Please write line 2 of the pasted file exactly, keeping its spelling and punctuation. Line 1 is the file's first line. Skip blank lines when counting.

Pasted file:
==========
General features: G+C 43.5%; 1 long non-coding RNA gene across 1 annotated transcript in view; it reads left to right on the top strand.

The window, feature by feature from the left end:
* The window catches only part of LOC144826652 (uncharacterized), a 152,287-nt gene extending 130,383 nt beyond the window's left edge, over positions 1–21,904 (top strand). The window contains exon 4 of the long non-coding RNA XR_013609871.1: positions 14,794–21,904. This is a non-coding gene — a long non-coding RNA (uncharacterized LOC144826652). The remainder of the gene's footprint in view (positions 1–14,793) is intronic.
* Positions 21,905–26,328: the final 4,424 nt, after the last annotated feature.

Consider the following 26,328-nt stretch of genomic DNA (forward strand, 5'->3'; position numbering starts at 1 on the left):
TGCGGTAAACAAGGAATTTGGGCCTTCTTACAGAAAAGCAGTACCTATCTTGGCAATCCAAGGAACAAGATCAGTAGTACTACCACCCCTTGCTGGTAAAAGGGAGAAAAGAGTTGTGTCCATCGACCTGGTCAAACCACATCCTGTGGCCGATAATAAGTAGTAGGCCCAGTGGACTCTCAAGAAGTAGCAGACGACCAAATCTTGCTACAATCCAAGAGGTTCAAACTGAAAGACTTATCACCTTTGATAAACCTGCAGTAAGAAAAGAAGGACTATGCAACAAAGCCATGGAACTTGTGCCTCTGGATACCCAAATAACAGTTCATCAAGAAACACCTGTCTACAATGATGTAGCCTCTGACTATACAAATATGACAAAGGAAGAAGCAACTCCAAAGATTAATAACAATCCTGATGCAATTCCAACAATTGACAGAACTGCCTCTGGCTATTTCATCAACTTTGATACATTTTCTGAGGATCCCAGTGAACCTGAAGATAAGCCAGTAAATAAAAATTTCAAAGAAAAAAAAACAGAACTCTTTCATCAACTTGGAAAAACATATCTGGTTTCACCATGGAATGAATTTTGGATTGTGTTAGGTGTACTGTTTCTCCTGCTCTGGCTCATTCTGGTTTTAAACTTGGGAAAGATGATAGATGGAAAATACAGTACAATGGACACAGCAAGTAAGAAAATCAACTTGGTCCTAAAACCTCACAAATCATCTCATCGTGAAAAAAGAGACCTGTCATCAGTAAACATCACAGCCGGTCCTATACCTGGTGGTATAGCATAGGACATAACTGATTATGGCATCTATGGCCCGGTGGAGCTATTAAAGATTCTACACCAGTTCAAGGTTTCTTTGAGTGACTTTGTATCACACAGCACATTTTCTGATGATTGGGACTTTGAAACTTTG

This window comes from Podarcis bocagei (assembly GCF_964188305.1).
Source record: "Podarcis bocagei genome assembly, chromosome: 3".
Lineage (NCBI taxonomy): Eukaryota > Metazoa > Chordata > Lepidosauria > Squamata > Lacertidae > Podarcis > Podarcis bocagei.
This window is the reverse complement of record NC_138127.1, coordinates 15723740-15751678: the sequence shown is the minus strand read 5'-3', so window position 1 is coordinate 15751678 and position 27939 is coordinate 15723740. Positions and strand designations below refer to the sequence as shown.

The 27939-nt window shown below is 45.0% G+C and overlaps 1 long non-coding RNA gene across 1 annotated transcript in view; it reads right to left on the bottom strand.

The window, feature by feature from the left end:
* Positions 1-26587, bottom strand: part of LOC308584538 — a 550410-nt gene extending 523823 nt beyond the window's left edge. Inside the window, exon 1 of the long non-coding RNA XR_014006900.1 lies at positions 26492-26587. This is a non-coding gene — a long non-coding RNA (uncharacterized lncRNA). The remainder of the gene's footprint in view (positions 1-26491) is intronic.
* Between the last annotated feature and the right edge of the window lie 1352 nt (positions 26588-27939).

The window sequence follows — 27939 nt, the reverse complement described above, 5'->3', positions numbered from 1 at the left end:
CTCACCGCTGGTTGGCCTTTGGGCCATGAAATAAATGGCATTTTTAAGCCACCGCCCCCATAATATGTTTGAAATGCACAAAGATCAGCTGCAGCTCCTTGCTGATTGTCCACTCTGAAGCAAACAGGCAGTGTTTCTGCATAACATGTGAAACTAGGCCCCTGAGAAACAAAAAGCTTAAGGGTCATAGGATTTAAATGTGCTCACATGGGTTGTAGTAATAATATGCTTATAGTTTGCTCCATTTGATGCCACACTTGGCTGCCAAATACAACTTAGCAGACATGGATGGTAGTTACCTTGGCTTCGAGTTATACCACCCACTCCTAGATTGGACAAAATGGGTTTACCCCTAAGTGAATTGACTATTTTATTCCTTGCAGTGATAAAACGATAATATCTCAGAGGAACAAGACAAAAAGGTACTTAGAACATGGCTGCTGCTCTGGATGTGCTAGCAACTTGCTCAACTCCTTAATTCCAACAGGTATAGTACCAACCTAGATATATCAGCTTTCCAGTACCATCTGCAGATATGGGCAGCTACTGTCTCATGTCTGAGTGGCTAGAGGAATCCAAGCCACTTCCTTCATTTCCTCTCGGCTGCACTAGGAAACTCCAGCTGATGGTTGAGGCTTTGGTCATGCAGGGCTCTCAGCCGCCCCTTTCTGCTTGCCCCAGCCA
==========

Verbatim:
The window, feature by feature from the left end: